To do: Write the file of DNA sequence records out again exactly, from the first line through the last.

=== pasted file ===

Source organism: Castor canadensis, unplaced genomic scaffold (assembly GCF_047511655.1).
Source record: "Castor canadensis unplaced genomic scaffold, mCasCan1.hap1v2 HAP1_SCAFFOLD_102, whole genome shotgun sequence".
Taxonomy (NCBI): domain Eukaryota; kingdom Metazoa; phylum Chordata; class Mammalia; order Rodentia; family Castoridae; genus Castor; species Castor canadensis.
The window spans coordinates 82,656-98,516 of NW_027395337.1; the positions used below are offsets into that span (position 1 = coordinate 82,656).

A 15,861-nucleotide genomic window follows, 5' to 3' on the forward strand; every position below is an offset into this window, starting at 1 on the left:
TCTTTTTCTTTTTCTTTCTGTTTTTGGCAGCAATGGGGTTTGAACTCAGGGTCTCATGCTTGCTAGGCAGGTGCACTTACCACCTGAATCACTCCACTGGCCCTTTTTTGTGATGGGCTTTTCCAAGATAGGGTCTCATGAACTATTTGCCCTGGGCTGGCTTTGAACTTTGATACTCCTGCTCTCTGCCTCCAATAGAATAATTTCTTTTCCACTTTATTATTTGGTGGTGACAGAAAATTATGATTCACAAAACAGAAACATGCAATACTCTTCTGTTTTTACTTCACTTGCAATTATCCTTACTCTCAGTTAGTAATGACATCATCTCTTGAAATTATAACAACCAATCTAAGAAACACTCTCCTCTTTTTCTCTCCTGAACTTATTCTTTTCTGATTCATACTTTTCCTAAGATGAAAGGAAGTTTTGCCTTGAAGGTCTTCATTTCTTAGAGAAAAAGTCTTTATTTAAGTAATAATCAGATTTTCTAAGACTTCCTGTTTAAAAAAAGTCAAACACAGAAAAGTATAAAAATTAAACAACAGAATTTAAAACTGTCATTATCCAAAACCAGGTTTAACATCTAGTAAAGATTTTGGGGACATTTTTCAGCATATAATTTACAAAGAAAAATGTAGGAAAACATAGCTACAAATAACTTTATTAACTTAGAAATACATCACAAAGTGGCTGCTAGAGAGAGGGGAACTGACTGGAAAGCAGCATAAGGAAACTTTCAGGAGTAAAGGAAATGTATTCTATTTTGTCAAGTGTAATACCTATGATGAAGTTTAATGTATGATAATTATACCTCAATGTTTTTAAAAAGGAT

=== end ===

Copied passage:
Source organism: Castor canadensis, unplaced genomic scaffold (assembly GCF_047511655.1).
Source record: "Castor canadensis unplaced genomic scaffold, mCasCan1.hap1v2 HAP1_SCAFFOLD_102, whole genome shotgun sequence".
Taxonomy (NCBI): domain Eukaryota; kingdom Metazoa; phylum Chordata; class Mammalia; order Rodentia; family Castoridae; genus Castor; species Castor canadensis.
The window spans coordinates 82,656-98,516 of NW_027395337.1; the positions used below are offsets into that span (position 1 = coordinate 82,656).

A 15,861-nucleotide genomic window follows, 5' to 3' on the forward strand; every position below is an offset into this window, starting at 1 on the left:
TCTTTTTCTTTTTCTTTCTGTTTTTGGCAGCAATGGGGTTTGAACTCAGGGTCTCATGCTTGCTAGGCAGGTGCACTTACCACCTGAATCACTCCACTGGCCCTTTTTTGTGATGGGCTTTTCCAAGATAGGGTCTCATGAACTATTTGCCCTGGGCTGGCTTTGAACTTTGATACTCCTGCTCTCTGCCTCCAATAGAATAATTTCTTTTCCACTTTATTATTTGGTGGTGACAGAAAATTATGATTCACAAAACAGAAACATGCAATACTCTTCTGTTTTTACTTCACTTGCAATTATCCTTACTCTCAGTTAGTAATGACATCATCTCTTGAAATTATAACAACCAATCTAAGAAACACTCTCCTCTTTTTCTCTCCTGAACTTATTCTTTTCTGATTCATACTTTTCCTAAGATGAAAGGAAGTTTTGCCTTGAAGGTCTTCATTTCTTAGAGAAAAAGTCTTTATTTAAGTAATAATCAGATTTTCTAAGACTTCCTGTTTAAAAAAAGTCAAACACAGAAAAGTATAAAAATTAAACAACAGAATTTAAAACTGTCATTATCCAAAACCAGGTTTAACATCTAGTAAAGATTTTGGGGACATTTTTCAGCATATAATTTACAAAGAAAAATGTAGGAAAACATAGCTACAAATAACTTTATTAACTTAGAAATACATCACAAAGTGGCTGCTAGAGAGAGGGGAACTGACTGGAAAGCAGCATAAGGAAACTTTCAGGAGTAAAGGAAATGTATTCTATTTTGTCAAGTGTAATACCTATGATGAAGTTTAATGTATGATAATTATACCTCAATGTTTTTAAAAAGGAT